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(On the 20th Anniversary of the Thresher’s loss, a memorial ceremony was held at New London, Connecticut. RAdm. Brad Mooney, Jr., the Oceanographer of the Navy and a guest speaker,
recalls his experiences (as digested here) on that day in April 1963 when the news was
broadcast that Thresher had sunk in 8400 feet of water. For Brad, remembering that event was
particularly graphic since 16 months after the Thresher’s loss, he was aboard the bathyscaph
Trieste II when Thresher’s hull was first discovered on the ocean’s bottom. A New York
Times editorial on April 13, 1963, noted that Thresher “was the lead ship of a class to run
silent, run deep and run fast — faster and deeper than any submarine of the past.” And, Vice Adm.
Ron Thunman in a message for the memorial ceremony noted the legacy derived from this tragic loss.
“Our boats are safer, and tougher today and our procedures are better constructed and more
carefully crafted.11 — Editor)

Remarks of Rear Admiral J. B. Mooney, Jr., at the Memorial Service for the 20th Anniversary of
Thresher’s loss

“I want to share some very personal memories with you today which are intimately linked to the
loss we remember at this 20th anniversary memorial service. This is a personal witnessing of the
outpouring of genuine concern and shock, as experienced not only by myself but others I came
in contact with immediately after the Thresher was lost.

“I was Executive Officer of the Sea Robin when she arrived in Monaco for the Easter holiday in
1963. When the Sixth Fleet Staff notified us of Thresher’s loss, I rushed to the Flagship at
Villefranche, France, to see if my father was on the Thresher’s sailing list, since he was an
engineer at the Portsmouth Naval Shipyard and often rode the boats on their sea trials.
Although I was relieved to learn he was not aboard, many of my close friends were on that
list. My return to Monaco that evening was marked with a profound sense of loss and sadness. Later,
I took a long walk by myself, along the seawall to collect my thoughts and try to dispel the feeling
of gloom which weighted me down. Then I noted that the flag over the palace on the hill had been
lowered to half-mast. It was a first revelation of the spontaneous outpouring of grief and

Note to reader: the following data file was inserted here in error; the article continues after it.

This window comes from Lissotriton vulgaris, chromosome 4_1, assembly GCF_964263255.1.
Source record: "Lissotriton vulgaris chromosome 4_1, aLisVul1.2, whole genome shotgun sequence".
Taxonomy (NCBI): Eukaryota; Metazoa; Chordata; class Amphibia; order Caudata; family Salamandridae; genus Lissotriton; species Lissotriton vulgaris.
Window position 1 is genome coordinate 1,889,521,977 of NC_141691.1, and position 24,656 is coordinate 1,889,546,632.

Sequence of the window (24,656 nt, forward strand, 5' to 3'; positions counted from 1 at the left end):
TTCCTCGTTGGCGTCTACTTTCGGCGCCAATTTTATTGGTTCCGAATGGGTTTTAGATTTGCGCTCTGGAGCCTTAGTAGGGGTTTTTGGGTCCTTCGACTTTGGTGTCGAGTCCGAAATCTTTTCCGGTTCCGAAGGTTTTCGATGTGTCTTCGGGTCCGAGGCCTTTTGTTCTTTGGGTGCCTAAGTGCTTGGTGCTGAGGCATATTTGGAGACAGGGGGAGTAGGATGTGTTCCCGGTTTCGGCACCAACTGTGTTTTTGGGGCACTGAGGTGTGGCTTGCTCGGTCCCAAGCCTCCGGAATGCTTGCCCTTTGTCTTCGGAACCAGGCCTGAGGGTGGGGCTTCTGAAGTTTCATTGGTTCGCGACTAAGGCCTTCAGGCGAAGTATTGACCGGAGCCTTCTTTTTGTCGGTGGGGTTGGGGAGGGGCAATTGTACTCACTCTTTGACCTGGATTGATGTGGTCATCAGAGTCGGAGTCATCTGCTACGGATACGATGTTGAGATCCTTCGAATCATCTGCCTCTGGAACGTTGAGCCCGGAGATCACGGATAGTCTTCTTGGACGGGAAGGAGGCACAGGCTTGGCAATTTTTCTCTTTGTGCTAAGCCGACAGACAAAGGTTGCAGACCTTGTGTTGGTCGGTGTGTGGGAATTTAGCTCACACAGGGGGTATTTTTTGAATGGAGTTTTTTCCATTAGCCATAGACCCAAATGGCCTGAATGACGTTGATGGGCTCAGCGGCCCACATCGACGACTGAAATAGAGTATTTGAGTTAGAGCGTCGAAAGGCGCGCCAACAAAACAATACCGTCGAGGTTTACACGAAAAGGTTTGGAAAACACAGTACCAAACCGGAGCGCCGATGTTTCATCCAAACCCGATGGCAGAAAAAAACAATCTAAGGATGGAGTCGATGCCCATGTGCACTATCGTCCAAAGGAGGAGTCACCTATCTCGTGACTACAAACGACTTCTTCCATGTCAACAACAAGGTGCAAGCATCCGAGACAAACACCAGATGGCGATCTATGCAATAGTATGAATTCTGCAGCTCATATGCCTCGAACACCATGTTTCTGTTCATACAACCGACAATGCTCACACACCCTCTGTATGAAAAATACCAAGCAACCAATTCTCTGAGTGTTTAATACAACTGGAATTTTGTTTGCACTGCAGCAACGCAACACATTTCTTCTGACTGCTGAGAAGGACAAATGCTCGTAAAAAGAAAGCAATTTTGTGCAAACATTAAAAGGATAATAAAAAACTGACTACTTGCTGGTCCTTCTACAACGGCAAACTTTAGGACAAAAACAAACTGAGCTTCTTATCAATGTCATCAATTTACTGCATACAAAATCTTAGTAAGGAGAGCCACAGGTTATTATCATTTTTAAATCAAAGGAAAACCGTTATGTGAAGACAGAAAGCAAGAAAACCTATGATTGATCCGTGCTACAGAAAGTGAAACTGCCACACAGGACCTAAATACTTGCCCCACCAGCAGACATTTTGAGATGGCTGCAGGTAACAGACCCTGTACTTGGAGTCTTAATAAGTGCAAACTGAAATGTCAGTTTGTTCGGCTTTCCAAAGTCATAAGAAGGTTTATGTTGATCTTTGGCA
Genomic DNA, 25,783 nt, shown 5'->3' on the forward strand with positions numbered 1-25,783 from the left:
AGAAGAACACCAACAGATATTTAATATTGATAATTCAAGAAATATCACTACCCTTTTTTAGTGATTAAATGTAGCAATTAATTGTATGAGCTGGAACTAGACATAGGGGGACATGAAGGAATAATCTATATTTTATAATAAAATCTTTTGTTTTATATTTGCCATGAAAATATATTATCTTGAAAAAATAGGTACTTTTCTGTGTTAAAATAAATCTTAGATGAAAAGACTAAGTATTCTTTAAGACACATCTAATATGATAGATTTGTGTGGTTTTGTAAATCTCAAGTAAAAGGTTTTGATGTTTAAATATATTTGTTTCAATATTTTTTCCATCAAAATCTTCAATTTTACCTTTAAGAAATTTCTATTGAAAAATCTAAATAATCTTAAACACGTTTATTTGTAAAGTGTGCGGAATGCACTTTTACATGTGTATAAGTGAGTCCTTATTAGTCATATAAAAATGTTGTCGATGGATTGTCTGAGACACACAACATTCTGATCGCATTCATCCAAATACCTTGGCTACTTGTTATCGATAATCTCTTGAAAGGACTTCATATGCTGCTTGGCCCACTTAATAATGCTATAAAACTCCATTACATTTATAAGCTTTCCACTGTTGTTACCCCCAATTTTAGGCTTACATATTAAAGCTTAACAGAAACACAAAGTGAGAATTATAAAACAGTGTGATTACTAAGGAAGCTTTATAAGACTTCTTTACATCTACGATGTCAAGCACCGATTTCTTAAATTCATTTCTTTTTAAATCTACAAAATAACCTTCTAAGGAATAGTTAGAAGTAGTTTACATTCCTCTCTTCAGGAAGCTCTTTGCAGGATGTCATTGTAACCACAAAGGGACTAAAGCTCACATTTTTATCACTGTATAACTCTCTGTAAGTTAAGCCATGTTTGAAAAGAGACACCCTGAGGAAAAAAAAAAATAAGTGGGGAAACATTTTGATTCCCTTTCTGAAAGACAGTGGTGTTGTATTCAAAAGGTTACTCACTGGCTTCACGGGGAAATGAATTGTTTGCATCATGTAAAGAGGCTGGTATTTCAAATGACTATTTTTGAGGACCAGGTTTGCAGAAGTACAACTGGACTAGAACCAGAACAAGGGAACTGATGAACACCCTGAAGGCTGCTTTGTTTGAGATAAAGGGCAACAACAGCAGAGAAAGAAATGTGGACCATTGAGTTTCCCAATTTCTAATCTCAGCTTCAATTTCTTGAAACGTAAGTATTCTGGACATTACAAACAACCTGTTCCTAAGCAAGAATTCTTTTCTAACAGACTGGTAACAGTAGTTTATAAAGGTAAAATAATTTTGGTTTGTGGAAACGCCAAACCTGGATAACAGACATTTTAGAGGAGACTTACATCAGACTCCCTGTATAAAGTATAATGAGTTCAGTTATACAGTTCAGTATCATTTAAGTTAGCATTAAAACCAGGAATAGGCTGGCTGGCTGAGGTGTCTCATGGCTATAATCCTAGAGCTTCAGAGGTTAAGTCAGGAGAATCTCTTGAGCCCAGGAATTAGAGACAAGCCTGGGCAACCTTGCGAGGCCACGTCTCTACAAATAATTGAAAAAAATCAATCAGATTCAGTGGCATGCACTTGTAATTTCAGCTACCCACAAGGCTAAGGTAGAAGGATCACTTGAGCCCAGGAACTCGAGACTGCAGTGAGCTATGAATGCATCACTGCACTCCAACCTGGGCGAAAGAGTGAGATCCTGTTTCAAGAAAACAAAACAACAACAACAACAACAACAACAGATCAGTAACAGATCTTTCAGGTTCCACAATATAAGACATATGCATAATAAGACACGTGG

sympathy by many others — who were not part of the U.S. sub~arine service.

“The first person to share my loss was Ed Link, the inventor of the Link Trainer for aviators. He spotted me on the seawall and asked me to come aboard his small ship and have a cup of coffee and ‘talk about it. ‘ His ship, which was moored alongside the seawall, was supporting the diving operations he was conducting in the Mediterranean. Subsequently I discovered that he flew to the U.S. the next day to serve on the technical advisory committee which would determine how to search for the Thresher. On the following day, I met Winston Churchill’s personal bodyguard who arranged a visit with Sir Winston at his residence in the Hotel de Paris. In a brief visit, Sir Winston expressed his sympathy
and condolences for all Americans who experienced this loss, as well as his personal sense of shock
and sadness at hearing the news.

“On the Saturday before Easter, we conducted a memorial service aboard the Sea Robin for the
crew of the Thresher. Thousands of European people gathered on the pier to join us in the
ceremony — their heads bowed. Sarah Churchill represented her father. The Colonel of the
Palace Guard represented Prince Rainier and Princess Grace. David Niven and his wife
at tended. From all, there was an overwhelming expression of sympathy for the families of our
lost Thresher crew members.

“After the ceremony, wherever our officers and crew went, people stopped and expressed their
condolences. It was as if all of Europe recognized this loss as a great American tragedy.

“On Easter eve our wardroom had dinner at the palace with Prince Rainier and Princess Grace. The Bishop of Monaco offered a table grace which included prayers for the men of the Thresher and their families. That evening proved an extraordinary demonstration of concern for our
lost submariners and those close to them.

“These memories were brought to mind when I was asked to talk at this occasion. Twenty years have
come and gone since we lost our friends and loved ones. But between then and now our Navy and our
Nation were moved to action not only to make our submarines safer but also to develop the ocean
science and technology which offers far better opportunities to find and rescue submariners in

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